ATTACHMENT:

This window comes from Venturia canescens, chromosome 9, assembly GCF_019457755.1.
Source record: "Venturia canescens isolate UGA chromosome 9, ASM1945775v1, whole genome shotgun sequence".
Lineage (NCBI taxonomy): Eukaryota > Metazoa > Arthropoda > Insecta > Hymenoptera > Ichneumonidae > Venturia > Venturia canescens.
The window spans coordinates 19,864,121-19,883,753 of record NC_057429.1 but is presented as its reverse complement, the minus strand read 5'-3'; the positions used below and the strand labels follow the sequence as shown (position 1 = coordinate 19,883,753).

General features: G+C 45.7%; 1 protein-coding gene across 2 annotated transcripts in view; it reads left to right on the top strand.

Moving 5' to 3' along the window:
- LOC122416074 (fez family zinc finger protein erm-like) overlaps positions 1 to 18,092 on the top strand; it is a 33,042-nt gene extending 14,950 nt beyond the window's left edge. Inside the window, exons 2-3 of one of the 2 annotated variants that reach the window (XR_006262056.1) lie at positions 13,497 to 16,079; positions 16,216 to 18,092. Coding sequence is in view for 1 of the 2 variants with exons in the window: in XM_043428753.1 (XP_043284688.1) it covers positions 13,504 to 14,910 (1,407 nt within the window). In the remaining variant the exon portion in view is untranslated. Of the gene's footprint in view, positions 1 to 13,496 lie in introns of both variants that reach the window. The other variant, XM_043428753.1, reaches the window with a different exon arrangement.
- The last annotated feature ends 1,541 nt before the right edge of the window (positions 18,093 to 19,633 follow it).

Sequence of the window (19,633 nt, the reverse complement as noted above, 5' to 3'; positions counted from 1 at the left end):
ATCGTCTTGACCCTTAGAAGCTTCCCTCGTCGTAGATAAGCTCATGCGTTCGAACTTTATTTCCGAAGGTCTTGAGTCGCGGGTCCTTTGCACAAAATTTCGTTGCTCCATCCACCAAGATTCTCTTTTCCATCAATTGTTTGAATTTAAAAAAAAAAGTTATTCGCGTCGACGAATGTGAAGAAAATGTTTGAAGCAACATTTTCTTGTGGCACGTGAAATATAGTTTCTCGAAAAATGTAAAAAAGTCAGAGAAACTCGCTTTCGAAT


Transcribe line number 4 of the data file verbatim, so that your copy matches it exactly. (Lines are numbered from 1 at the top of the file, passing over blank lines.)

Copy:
The window spans coordinates 19,864,121-19,883,753 of record NC_057429.1 but is presented as its reverse complement, the minus strand read 5'-3'; the positions used below and the strand labels follow the sequence as shown (position 1 = coordinate 19,883,753).